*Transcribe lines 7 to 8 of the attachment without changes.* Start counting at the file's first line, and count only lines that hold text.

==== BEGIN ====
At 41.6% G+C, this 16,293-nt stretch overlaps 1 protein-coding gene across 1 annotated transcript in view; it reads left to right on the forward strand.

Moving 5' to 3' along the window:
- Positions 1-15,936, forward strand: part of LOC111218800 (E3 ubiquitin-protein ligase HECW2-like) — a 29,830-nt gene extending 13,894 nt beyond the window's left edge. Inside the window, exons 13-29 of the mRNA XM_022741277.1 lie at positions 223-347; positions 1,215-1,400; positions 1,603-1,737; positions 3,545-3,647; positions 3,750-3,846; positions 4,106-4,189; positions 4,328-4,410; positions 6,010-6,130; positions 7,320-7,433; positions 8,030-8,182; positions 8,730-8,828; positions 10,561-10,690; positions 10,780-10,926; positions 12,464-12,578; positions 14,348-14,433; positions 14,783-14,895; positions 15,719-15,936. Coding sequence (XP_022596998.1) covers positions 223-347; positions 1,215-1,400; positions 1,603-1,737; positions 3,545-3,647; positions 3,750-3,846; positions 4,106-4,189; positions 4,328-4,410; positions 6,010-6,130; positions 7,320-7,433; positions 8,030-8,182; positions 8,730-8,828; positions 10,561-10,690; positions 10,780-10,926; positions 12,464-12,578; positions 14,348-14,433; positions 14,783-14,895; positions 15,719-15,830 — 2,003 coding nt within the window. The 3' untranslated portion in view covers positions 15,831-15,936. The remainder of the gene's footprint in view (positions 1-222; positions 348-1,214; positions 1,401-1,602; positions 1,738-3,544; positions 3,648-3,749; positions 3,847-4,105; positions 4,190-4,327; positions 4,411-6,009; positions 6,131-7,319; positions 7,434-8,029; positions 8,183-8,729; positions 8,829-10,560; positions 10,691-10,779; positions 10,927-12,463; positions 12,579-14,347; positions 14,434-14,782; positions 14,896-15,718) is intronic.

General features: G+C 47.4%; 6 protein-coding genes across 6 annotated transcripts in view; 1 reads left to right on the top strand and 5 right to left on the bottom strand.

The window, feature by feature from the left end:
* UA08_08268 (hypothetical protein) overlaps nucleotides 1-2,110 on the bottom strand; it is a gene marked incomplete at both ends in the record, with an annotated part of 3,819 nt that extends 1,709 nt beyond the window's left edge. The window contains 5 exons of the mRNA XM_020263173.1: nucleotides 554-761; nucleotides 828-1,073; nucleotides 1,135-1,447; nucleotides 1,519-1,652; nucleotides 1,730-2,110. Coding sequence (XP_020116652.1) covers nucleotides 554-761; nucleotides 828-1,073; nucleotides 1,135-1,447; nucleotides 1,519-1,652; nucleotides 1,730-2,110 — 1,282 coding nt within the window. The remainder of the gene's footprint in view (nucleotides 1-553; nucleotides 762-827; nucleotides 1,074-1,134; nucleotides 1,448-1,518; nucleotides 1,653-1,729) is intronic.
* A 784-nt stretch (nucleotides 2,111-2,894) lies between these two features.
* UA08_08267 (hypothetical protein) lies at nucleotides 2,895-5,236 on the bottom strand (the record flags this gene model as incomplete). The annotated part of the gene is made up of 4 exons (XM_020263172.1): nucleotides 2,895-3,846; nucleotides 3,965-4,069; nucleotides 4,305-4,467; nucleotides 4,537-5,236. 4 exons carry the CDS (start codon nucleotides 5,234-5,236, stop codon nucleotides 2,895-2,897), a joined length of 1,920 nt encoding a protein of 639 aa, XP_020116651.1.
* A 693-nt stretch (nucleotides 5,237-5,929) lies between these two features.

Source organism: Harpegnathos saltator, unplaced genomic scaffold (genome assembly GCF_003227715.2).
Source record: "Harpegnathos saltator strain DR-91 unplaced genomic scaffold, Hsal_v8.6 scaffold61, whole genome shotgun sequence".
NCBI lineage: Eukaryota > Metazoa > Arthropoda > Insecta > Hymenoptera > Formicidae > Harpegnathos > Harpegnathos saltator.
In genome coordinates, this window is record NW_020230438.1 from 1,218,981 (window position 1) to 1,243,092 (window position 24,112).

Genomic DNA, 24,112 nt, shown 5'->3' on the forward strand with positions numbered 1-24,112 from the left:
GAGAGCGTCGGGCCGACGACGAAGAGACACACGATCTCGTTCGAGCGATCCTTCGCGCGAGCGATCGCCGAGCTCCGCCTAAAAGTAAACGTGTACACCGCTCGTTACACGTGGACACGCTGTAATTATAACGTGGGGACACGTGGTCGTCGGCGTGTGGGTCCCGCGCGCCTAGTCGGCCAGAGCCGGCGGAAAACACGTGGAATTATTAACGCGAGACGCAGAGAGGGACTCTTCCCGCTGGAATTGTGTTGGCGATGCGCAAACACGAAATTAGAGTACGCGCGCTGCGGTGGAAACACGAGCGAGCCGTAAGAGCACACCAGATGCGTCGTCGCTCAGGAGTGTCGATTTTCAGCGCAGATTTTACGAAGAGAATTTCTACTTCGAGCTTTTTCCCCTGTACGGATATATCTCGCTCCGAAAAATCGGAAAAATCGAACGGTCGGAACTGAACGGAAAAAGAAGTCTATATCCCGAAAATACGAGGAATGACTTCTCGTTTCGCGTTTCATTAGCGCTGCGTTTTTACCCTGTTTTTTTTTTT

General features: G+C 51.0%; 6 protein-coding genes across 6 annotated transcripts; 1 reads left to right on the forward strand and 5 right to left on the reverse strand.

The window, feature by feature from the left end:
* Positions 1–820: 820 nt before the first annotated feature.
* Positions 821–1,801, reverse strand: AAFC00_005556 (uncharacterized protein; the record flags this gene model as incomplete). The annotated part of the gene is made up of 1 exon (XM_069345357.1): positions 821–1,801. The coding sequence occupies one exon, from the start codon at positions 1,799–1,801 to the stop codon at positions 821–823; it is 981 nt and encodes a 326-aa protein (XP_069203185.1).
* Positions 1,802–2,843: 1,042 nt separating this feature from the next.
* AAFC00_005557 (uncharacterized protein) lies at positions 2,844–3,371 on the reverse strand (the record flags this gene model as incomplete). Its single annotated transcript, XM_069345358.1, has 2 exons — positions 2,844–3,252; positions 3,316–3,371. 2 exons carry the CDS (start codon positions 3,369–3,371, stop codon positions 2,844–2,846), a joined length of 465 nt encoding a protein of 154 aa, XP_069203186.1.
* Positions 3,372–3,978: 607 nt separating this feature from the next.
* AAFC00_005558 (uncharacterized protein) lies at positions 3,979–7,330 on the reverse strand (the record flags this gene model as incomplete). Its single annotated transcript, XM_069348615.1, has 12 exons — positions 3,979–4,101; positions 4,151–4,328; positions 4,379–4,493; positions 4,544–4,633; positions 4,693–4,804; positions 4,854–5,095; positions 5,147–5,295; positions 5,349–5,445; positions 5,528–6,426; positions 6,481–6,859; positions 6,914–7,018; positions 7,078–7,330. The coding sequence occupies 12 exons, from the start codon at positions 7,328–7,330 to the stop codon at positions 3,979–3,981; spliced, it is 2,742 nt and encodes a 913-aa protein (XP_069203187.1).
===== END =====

* A 784-nt stretch (nucleotides 2,111-2,894) lies between these two features.
* UA08_08267 (hypothetical protein) lies at nucleotides 2,895-5,236 on the bottom strand (the record flags this gene model as incomplete). The annotated part of the gene is made up of 4 exons (XM_020263172.1): nucleotides 2,895-3,846; nucleotides 3,965-4,069; nucleotides 4,305-4,467; nucleotides 4,537-5,236. 4 exons carry the CDS (start codon nucleotides 5,234-5,236, stop codon nucleotides 2,895-2,897), a joined length of 1,920 nt encoding a protein of 639 aa, XP_020116651.1.